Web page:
Beyond Guimaras

September 1, 2006

IT is tragic enough to countenance that an environmentally devastating incident like what happened in Guimaras almost three weeks ago should affect part of our seas, it is much more troubling to consider that it has devastated some of the living things that inhabit its depths.

Then consider the effect of such incident on the lives of humans that look to the seas as a source of livelihood.

No consolation

While the latest assessment on the spread of the deadly oil slick was that it has slowed down and would not reach the waters around Cebu, still it is hardly a consolation to us.

According to the Coast Guard, the slick “has reached the country’s richest fishing grounds.”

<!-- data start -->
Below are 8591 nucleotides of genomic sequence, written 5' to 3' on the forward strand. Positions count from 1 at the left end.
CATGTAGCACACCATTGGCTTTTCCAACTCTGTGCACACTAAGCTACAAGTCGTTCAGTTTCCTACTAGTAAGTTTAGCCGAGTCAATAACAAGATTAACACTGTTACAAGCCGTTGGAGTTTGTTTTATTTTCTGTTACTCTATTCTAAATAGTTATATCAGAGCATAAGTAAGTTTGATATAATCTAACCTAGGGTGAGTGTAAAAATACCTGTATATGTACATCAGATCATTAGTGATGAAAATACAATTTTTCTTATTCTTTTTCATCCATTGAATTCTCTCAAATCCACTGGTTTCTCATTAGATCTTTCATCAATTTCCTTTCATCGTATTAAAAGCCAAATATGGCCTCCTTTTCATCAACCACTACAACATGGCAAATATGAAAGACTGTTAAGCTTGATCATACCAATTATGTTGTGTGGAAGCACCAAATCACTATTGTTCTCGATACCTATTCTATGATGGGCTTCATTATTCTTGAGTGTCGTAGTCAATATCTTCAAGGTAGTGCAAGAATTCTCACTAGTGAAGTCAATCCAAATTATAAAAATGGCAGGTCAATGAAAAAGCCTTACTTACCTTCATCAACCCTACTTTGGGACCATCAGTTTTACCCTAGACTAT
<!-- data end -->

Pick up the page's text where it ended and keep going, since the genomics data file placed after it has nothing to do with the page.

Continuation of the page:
Its search and rescue operation noted that the oil has drifted to the Visayan Sea, one of the richest fishing grounds of the republic.

At the moment, estimates of the leak from the sunken 998-ton tanker Solar 1 have gone down to “less than 10 liters of oil per day, as against the estimated 500 liters per day” shortly after the ship sank in the deep waters south of Guimaras on August 11.

(Click Beyond Guimaras for the full editorial, Sept. 1, 2006.)

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